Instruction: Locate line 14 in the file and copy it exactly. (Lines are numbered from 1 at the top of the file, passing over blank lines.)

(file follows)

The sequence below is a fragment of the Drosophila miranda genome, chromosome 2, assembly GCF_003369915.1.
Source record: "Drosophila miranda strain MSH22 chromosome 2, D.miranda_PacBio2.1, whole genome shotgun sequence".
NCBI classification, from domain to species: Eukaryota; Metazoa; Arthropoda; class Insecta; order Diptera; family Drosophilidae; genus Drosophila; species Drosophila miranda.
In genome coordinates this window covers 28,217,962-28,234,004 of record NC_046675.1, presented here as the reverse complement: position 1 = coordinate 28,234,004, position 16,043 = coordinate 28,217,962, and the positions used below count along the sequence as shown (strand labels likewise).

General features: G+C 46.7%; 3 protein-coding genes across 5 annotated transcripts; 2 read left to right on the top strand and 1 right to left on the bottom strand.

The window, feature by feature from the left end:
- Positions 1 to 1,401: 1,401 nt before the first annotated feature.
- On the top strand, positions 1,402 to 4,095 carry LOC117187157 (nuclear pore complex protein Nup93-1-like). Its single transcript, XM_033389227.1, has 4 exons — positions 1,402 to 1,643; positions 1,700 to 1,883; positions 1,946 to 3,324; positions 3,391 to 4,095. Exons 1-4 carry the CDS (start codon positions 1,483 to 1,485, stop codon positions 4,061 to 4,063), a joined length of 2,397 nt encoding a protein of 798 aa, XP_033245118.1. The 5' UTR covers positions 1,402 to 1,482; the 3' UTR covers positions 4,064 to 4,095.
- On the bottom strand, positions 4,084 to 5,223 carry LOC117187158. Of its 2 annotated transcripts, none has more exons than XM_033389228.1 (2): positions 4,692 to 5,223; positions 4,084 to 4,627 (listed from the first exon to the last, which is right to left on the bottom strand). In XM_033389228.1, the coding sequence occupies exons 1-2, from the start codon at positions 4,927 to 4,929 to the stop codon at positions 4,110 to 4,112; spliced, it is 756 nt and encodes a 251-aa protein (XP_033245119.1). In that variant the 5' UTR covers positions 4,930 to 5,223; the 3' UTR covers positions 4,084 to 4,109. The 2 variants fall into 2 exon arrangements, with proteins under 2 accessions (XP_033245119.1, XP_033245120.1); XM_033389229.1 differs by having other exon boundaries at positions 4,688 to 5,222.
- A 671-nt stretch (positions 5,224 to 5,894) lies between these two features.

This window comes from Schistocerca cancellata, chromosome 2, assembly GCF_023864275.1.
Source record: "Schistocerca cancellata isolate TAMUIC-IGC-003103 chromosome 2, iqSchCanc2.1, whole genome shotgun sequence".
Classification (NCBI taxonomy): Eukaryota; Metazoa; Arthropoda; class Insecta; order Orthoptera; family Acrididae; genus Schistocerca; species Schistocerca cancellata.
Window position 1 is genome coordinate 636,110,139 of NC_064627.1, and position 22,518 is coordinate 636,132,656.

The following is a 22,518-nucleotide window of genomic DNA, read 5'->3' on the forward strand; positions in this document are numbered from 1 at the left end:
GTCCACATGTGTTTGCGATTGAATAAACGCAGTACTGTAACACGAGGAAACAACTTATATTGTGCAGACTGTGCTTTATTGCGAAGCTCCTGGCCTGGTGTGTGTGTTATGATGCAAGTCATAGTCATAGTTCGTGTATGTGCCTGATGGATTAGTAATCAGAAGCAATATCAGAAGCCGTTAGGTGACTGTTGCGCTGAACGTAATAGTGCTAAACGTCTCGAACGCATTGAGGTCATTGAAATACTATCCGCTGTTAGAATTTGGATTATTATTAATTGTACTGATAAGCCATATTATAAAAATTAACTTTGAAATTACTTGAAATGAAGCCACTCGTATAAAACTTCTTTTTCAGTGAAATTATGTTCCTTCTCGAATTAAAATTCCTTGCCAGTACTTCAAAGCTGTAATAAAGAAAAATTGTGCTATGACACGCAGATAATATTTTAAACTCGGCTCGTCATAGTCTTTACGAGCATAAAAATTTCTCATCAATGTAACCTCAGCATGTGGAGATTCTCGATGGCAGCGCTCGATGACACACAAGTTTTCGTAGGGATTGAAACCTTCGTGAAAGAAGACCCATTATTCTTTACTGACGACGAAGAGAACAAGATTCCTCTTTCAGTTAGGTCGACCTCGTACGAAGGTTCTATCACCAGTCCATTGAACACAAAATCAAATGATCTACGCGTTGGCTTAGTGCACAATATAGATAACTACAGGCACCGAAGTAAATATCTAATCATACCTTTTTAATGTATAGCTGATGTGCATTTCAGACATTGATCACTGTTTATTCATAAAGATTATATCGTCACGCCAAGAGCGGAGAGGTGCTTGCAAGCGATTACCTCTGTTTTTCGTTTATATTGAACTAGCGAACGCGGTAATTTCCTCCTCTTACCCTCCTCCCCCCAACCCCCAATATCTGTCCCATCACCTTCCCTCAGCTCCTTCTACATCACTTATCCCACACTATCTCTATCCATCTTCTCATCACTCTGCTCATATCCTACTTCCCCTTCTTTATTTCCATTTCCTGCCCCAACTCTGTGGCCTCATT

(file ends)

Window position 1 is genome coordinate 636,110,139 of NC_064627.1, and position 22,518 is coordinate 636,132,656.